RSIS Seminar by Professor Tosh Minohara, Professor of Japanese Diplomacy, Graduate School of Law and Politics, Kobe University, Japan
The Geostrategic Transformation of Asia: The Future of Pax Americana and the Role of Japan
This is not the first time that the world has undergone hegemonic transitions. But what can the past tell us about what the future holds and how can we prepare for such dynamic changes? With the relative waning of US dominance in Asia, a political order is emerging as can be seen by an increasingly assertive and confident China that is not content with the status quo. As a global power, China seeks to challenge the existing order by expanding its sphere of influence. This can be clearly seen in its recent actions in the East and South China Seas. By learning from the lessons of history, this talk will discuss the significance of this transformation and what it means for the future of Asia.
About the Speaker:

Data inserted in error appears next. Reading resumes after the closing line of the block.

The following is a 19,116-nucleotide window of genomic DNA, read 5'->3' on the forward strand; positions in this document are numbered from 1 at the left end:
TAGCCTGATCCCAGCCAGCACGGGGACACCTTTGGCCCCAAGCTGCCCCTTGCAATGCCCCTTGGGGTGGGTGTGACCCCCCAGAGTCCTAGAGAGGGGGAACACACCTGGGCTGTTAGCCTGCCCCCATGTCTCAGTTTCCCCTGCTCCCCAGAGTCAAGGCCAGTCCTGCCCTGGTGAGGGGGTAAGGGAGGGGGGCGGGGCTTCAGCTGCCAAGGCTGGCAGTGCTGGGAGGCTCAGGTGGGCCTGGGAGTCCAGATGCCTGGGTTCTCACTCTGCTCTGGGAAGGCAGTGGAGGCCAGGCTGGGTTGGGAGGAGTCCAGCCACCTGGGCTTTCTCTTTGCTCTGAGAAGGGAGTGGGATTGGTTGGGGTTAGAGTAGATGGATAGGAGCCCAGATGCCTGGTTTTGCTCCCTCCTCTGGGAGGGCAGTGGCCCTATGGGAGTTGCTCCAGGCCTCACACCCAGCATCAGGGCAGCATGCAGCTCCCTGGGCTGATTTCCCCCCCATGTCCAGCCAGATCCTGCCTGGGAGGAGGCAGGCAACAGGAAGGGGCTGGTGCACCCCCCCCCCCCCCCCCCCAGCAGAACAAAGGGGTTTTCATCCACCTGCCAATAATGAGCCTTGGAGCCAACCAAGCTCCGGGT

Tosh Minohara is Professor of Japanese Diplomacy at the Graduate School of Law and Politics, Kobe University where he also holds a joint appointment with the Graduate School of International Cooperation Studies. He received his B.A. in International Relations from University of California, Davis, and his M.A. and Ph.D. in Political Science and Diplomatic History from Kobe University. In the past, he has had various visiting appointments with such universities as Harvard University, University of California at Irvine, University of Oxford, Leiden University, Stockholm University, Kuwait University, and Seoul National University. His primary research focus is on US-Japan relations. Major publications include, The Japanese Exclusion Act and US-Japan Relations (Iwanami Shoten, 2002; awarded the Shimizu Hiroshi Prize), The Anti-Japanese Movement in California and U.S.-Japan Relations (Yuhikaku, 2006), and most recently The Japanese Exclusion Movement in the US and US-Japan Relations (Asahi Shimbun Press, 2015). He has also co-edited, Tumultuous Decade: Empire, Society, and Diplomacy in 1930s Japan (University of Toronto Press, 2013) and The Decade of the Great War: Japan and the Wider World in the 1910s (Brill, 2014) in addition many other compiled volumes in Japanese. Since November 2014, he has been contributing a monthly serialized article for Kiwameru (Minerva Press) which traces the history of US-Japan relations from before the arrival of Commodore Perry to the eve of the Pacific War. He is also a frequent commentator for Japanese newspapers as well as for NHK and has appeared as a navigator for several National Geographic history programs.